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TOGO: New center ensures youth rights upheld in juvenile justice system

New juvenile justice center for children opens at the Salesian Immaculate Shelter in Kara


(MissionNewswire) A new juvenile justice center for children opened at the Salesian Immaculate Shelter in Kara, Togo, in October 2019. The center is the result of the collaboration between UNICEF, the Togolese state, and the Salesian community of Kara. The aim is to provide support to minors in trouble with the law, and it supports new Togolese regulations on juvenile justice.

The center’s official inauguration took place on Oct. 8 in the presence of various administrative and religious authorities. After the presentation of various guests, the moderator of the day presented the program to 40 participants.

In his welcome speech, the prefect of the City of Kara, Colonel Balai, praised the inauguration of the new center and thanked the Salesian community and UNICEF for their continuing efforts to provide education and rehabilitation to children in conflict with the law. The rector of the Salesian community of Kara expressed his gratitude to UNICEF and to the Togolese state and promised that the community will offer the utmost care to this project.

As explained during the inauguration, the center will provide judicial protection to child victims, witnesses or alleged perpetrators of crimes, including through civil and administrative proceedings. Those responsible for juvenile justice have strengthened structures to ensure better implementation of the Code of Minors in accordance with international guidelines and standards on juvenile justice.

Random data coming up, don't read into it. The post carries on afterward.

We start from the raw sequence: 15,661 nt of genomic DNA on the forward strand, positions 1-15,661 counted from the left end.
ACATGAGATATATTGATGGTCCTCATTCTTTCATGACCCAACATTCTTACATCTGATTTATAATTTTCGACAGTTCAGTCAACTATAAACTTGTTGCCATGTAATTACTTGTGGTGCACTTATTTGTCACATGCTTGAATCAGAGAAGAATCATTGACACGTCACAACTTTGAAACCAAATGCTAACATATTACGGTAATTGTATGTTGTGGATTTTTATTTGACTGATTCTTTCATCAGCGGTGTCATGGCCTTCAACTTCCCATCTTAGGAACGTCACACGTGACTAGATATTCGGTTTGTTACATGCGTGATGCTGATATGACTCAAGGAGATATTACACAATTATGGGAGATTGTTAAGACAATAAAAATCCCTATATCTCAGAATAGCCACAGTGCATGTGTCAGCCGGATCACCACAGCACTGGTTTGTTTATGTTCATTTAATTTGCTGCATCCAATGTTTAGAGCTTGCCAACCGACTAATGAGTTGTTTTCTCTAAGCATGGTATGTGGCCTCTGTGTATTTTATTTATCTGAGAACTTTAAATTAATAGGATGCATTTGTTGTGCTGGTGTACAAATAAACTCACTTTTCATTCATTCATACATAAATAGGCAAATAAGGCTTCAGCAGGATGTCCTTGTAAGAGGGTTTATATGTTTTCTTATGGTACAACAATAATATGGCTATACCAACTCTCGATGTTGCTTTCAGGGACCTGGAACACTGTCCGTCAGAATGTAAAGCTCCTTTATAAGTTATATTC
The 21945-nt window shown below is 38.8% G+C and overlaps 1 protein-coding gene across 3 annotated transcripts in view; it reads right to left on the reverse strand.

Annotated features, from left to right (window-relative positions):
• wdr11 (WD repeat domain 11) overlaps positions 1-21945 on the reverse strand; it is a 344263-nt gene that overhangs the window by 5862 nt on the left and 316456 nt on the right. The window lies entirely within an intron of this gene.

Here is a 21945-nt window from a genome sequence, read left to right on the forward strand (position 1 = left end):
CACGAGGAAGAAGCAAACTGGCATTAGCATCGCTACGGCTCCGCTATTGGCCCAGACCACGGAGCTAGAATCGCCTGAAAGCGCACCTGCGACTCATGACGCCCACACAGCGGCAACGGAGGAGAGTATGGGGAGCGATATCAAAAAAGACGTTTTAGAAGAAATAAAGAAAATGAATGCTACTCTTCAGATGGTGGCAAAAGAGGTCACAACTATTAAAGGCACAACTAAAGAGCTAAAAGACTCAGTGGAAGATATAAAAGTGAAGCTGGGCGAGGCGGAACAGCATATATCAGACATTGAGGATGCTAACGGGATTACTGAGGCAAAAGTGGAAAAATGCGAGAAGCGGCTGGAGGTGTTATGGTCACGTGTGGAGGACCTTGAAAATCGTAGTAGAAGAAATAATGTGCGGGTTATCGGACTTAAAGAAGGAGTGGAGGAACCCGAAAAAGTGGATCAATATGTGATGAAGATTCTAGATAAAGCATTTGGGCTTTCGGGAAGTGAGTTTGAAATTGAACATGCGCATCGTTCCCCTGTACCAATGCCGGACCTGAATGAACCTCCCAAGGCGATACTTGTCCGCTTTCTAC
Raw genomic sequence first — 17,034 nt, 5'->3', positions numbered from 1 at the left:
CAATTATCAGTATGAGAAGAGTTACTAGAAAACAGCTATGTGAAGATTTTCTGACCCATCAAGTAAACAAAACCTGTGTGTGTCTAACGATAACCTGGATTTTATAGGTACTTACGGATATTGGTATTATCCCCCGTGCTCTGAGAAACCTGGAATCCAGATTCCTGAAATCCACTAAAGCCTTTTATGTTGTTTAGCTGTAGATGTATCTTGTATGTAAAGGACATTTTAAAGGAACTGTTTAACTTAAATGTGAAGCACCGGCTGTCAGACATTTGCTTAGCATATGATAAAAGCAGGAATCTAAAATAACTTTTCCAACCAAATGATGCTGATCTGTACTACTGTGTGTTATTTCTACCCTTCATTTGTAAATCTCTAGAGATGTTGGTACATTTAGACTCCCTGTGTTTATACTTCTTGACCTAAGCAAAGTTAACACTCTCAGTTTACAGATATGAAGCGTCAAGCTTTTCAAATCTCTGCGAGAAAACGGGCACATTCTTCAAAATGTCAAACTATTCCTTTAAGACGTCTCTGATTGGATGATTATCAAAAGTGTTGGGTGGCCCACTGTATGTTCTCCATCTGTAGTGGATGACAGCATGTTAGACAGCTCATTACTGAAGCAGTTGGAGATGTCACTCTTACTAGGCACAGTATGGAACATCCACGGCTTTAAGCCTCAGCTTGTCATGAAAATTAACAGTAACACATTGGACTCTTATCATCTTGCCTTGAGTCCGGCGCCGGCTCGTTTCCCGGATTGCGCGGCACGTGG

“Salesian missionaries play a vital role in their communities helping to provide support and assistance to at-risk youth and those in trouble with the law,” said Father Gus Baek, director of Salesian Missions, the U.S. development arm of the Salesians of Don Bosco. “This new center goes a step further and allows Salesians to give direct support to minors while ensuring that their rights in the juvenile justice system are upheld in Togo.”

More than 80 percent of Togo’s rural population lives in conditions of poverty making the country one of the world’s poorest, according to UNICEF. Children in the country suffer the most, with close to 50 percent of those living in poverty under the age of 18. One in eight children will not reach their fifth birthday and the number of children who drop out of school because their parents cannot afford to educate them is high. Children are also often forced to work in exploitative and dangerous conditions to help support their families.



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ANS – Togo – Inauguration of Center for children’s access to Law and Justice at Salesian center in Kara